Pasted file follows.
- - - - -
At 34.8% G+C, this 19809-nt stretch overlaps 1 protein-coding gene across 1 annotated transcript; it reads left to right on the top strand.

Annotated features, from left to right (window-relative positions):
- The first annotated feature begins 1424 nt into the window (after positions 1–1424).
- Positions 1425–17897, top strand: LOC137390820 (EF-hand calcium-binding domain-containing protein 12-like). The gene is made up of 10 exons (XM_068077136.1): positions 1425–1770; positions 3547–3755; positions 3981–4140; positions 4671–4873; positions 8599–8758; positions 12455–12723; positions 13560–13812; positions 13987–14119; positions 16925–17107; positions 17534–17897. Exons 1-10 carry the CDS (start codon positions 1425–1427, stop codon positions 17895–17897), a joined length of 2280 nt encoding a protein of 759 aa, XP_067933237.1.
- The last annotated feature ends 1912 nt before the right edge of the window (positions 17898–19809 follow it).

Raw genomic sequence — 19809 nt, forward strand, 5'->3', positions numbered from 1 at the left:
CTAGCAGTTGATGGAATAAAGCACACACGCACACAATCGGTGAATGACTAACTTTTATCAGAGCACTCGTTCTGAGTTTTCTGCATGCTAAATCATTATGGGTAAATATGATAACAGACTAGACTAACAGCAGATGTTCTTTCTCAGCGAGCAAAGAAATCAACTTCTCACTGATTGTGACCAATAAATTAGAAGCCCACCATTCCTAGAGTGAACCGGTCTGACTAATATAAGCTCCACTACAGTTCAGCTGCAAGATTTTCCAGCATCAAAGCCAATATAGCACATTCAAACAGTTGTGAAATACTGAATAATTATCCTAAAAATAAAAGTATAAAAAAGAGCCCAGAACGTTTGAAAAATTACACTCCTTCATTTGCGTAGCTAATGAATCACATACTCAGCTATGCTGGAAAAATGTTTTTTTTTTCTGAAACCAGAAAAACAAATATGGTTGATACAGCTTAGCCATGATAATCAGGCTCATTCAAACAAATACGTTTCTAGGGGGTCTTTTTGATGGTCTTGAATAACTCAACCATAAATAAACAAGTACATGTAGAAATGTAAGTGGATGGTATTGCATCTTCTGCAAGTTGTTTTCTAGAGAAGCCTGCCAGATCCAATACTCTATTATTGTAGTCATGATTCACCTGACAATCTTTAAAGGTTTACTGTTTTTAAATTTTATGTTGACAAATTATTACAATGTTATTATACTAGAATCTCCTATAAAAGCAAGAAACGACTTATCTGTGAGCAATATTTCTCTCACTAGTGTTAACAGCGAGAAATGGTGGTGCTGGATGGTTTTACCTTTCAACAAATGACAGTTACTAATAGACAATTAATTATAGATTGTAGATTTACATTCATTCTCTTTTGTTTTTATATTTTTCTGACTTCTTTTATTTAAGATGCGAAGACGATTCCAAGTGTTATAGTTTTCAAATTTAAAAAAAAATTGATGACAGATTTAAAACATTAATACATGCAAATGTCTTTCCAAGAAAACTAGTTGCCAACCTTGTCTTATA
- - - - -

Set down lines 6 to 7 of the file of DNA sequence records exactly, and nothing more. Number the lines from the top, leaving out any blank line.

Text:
Raw genomic sequence — 19809 nt, forward strand, 5'->3', positions numbered from 1 at the left:
CTAGCAGTTGATGGAATAAAGCACACACGCACACAATCGGTGAATGACTAACTTTTATCAGAGCACTCGTTCTGAGTTTTCTGCATGCTAAATCATTATGGGTAAATATGATAACAGACTAGACTAACAGCAGATGTTCTTTCTCAGCGAGCAAAGAAATCAACTTCTCACTGATTGTGACCAATAAATTAGAAGCCCACCATTCCTAGAGTGAACCGGTCTGACTAATATAAGCTCCACTACAGTTCAGCTGCAAGATTTTCCAGCATCAAAGCCAATATAGCACATTCAAACAGTTGTGAAATACTGAATAATTATCCTAAAAATAAAAGTATAAAAAAGAGCCCAGAACGTTTGAAAAATTACACTCCTTCATTTGCGTAGCTAATGAATCACATACTCAGCTATGCTGGAAAAATGTTTTTTTTTTCTGAAACCAGAAAAACAAATATGGTTGATACAGCTTAGCCATGATAATCAGGCTCATTCAAACAAATACGTTTCTAGGGGGTCTTTTTGATGGTCTTGAATAACTCAACCATAAATAAACAAGTACATGTAGAAATGTAAGTGGATGGTATTGCATCTTCTGCAAGTTGTTTTCTAGAGAAGCCTGCCAGATCCAATACTCTATTATTGTAGTCATGATTCACCTGACAATCTTTAAAGGTTTACTGTTTTTAAATTTTATGTTGACAAATTATTACAATGTTATTATACTAGAATCTCCTATAAAAGCAAGAAACGACTTATCTGTGAGCAATATTTCTCTCACTAGTGTTAACAGCGAGAAATGGTGGTGCTGGATGGTTTTACCTTTCAACAAATGACAGTTACTAATAGACAATTAATTATAGATTGTAGATTTACATTCATTCTCTTTTGTTTTTATATTTTTCTGACTTCTTTTATTTAAGATGCGAAGACGATTCCAAGTGTTATAGTTTTCAAATTTAAAAAAAAATTGATGACAGATTTAAAACATTAATACATGCAAATGTCTTTCCAAGAAAACTAGTTGCCAACCTTGTCTTATA